This brings me to the third area, the third area of focus in our discussions, which is how to create a more level playing field. In our meetings over the last few days, we’ve seen some very important steps towards that goal, and let me just review a few of them. First, China committed to making long-term improvements in its high-level protection of intellectual property rights and enforcement regime to strengthen the inspection of government software and use at all levels of government. And this will help protect U.S. innovators as well as Chinese innovators in all industries, not just in software. And I think that’s very important.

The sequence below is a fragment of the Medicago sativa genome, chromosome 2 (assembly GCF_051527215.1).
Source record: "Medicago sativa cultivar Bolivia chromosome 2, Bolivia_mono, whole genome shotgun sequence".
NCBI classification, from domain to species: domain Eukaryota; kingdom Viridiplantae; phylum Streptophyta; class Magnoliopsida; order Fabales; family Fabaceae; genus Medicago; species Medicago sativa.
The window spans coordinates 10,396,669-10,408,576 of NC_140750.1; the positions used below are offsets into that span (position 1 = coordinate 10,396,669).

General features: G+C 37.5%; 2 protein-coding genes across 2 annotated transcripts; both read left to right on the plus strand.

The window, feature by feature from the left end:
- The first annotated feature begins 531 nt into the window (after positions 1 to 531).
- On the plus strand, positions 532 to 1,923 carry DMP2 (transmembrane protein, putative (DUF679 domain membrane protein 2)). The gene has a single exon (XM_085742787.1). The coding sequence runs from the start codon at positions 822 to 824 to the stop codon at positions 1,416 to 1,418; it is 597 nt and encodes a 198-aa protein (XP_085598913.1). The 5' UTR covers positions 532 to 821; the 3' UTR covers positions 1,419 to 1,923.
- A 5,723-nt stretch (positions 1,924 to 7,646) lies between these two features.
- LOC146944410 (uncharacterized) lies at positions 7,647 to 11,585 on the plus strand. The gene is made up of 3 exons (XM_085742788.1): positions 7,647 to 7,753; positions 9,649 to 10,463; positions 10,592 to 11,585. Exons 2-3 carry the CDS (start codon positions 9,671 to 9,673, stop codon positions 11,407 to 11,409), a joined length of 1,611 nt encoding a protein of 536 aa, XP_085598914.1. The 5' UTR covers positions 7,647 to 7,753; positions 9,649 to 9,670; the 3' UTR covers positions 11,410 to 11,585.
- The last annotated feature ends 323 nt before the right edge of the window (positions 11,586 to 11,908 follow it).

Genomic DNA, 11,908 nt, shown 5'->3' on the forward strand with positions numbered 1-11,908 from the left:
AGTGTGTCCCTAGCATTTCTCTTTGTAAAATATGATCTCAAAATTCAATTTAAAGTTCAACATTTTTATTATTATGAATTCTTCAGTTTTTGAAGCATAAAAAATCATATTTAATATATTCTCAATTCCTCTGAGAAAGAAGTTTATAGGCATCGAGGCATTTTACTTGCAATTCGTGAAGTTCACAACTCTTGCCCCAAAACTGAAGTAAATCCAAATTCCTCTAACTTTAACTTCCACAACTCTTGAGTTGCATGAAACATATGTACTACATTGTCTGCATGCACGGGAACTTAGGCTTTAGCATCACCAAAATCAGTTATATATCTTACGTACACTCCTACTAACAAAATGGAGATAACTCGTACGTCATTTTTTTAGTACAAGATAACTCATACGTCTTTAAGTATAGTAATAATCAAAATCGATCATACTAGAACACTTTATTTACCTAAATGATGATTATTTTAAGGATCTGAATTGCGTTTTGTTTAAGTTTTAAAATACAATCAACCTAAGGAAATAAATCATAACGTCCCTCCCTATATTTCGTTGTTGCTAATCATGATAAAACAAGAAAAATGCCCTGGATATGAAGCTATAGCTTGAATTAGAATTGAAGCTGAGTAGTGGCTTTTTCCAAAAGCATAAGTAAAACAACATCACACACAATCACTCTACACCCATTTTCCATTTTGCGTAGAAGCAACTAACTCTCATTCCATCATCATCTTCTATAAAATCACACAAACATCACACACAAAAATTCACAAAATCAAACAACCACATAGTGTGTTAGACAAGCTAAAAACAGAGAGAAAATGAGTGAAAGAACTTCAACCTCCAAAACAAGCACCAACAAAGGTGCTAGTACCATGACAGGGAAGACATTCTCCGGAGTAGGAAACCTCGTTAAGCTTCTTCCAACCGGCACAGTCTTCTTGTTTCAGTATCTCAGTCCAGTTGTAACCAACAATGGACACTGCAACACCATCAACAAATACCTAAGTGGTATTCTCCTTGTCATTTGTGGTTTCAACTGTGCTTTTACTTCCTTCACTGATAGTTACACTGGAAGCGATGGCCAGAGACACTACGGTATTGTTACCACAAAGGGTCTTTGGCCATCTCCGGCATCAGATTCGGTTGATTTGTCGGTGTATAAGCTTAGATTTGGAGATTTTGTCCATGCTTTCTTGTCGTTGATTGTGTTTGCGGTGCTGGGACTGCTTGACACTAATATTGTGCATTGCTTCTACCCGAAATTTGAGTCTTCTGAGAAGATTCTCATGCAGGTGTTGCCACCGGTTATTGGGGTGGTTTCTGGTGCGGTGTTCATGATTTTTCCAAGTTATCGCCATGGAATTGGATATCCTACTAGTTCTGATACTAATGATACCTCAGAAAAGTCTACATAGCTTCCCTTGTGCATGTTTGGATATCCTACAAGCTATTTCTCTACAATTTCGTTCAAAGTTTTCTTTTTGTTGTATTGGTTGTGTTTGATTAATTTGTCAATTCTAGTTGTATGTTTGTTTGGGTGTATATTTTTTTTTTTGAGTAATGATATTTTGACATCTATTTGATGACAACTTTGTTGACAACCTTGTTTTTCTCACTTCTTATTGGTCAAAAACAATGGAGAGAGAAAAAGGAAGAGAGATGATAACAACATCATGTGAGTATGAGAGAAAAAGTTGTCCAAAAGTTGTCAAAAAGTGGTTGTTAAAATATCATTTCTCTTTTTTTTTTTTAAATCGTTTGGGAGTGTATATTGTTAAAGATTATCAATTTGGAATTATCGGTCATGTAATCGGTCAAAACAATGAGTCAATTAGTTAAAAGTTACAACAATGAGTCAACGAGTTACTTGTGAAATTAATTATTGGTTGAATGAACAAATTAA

China also confirmed that it will no longer employ government procurement preferences for indigenous innovation products at any level of government. And this is important to make sure, of course, that U.S. technology, U.S. firms, can compete fairly for business opportunities in China.

China has committed to increased transparency, requiring government authorities to publish regulations at least 30 days in advance, so again, that U.S. firms, all foreign firms, have the chance to see those informations – see those regulations in draft and they have the opportunity for input just as their Chinese counterparts do.

China and the United States, recognizing the importance of transparency and fairness in export credit policies, have agreed to undertake discussions on export – on the terms of our respective export credit policies. And this is important, of course, because China, by some measures, is the largest provider of export credit on – in the world.